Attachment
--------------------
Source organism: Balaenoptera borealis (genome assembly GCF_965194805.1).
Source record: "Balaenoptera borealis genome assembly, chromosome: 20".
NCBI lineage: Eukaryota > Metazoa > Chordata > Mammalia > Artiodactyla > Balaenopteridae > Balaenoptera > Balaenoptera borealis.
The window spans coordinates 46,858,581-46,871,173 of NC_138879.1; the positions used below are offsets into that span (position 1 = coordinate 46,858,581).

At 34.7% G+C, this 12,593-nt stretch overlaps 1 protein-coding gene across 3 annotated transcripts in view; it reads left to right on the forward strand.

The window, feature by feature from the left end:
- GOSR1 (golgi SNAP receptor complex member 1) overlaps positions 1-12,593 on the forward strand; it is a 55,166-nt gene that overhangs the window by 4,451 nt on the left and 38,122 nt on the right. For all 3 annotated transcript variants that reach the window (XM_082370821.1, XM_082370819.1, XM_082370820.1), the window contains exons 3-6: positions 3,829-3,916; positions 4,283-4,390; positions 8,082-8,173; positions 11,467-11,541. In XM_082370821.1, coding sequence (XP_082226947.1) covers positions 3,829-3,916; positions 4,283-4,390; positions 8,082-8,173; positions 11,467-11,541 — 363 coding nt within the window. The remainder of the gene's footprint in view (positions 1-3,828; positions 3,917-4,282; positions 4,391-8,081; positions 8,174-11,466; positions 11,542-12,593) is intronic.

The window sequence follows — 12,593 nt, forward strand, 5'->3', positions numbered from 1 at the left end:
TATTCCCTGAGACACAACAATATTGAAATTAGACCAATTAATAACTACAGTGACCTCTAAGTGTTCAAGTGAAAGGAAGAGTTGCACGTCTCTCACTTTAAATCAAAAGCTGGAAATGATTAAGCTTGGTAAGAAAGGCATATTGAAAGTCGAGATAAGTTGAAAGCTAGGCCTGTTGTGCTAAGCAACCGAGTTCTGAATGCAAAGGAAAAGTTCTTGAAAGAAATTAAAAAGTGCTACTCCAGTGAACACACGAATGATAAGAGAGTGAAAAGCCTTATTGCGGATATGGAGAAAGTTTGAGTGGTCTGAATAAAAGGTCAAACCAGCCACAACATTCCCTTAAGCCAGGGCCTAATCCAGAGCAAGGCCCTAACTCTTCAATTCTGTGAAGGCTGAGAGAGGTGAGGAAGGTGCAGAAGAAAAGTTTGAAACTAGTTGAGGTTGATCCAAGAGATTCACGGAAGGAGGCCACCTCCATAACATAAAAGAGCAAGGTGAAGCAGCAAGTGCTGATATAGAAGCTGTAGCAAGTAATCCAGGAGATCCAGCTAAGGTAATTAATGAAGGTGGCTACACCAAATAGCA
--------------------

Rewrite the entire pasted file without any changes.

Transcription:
Source organism: Balaenoptera borealis (genome assembly GCF_965194805.1).
Source record: "Balaenoptera borealis genome assembly, chromosome: 20".
NCBI lineage: Eukaryota > Metazoa > Chordata > Mammalia > Artiodactyla > Balaenopteridae > Balaenoptera > Balaenoptera borealis.
The window spans coordinates 46,858,581-46,871,173 of NC_138879.1; the positions used below are offsets into that span (position 1 = coordinate 46,858,581).

At 34.7% G+C, this 12,593-nt stretch overlaps 1 protein-coding gene across 3 annotated transcripts in view; it reads left to right on the forward strand.

The window, feature by feature from the left end:
- GOSR1 (golgi SNAP receptor complex member 1) overlaps positions 1-12,593 on the forward strand; it is a 55,166-nt gene that overhangs the window by 4,451 nt on the left and 38,122 nt on the right. For all 3 annotated transcript variants that reach the window (XM_082370821.1, XM_082370819.1, XM_082370820.1), the window contains exons 3-6: positions 3,829-3,916; positions 4,283-4,390; positions 8,082-8,173; positions 11,467-11,541. In XM_082370821.1, coding sequence (XP_082226947.1) covers positions 3,829-3,916; positions 4,283-4,390; positions 8,082-8,173; positions 11,467-11,541 — 363 coding nt within the window. The remainder of the gene's footprint in view (positions 1-3,828; positions 3,917-4,282; positions 4,391-8,081; positions 8,174-11,466; positions 11,542-12,593) is intronic.

The window sequence follows — 12,593 nt, forward strand, 5'->3', positions numbered from 1 at the left end:
TATTCCCTGAGACACAACAATATTGAAATTAGACCAATTAATAACTACAGTGACCTCTAAGTGTTCAAGTGAAAGGAAGAGTTGCACGTCTCTCACTTTAAATCAAAAGCTGGAAATGATTAAGCTTGGTAAGAAAGGCATATTGAAAGTCGAGATAAGTTGAAAGCTAGGCCTGTTGTGCTAAGCAACCGAGTTCTGAATGCAAAGGAAAAGTTCTTGAAAGAAATTAAAAAGTGCTACTCCAGTGAACACACGAATGATAAGAGAGTGAAAAGCCTTATTGCGGATATGGAGAAAGTTTGAGTGGTCTGAATAAAAGGTCAAACCAGCCACAACATTCCCTTAAGCCAGGGCCTAATCCAGAGCAAGGCCCTAACTCTTCAATTCTGTGAAGGCTGAGAGAGGTGAGGAAGGTGCAGAAGAAAAGTTTGAAACTAGTTGAGGTTGATCCAAGAGATTCACGGAAGGAGGCCACCTCCATAACATAAAAGAGCAAGGTGAAGCAGCAAGTGCTGATATAGAAGCTGTAGCAAGTAATCCAGGAGATCCAGCTAAGGTAATTAATGAAGGTGGCTACACCAAATAGCA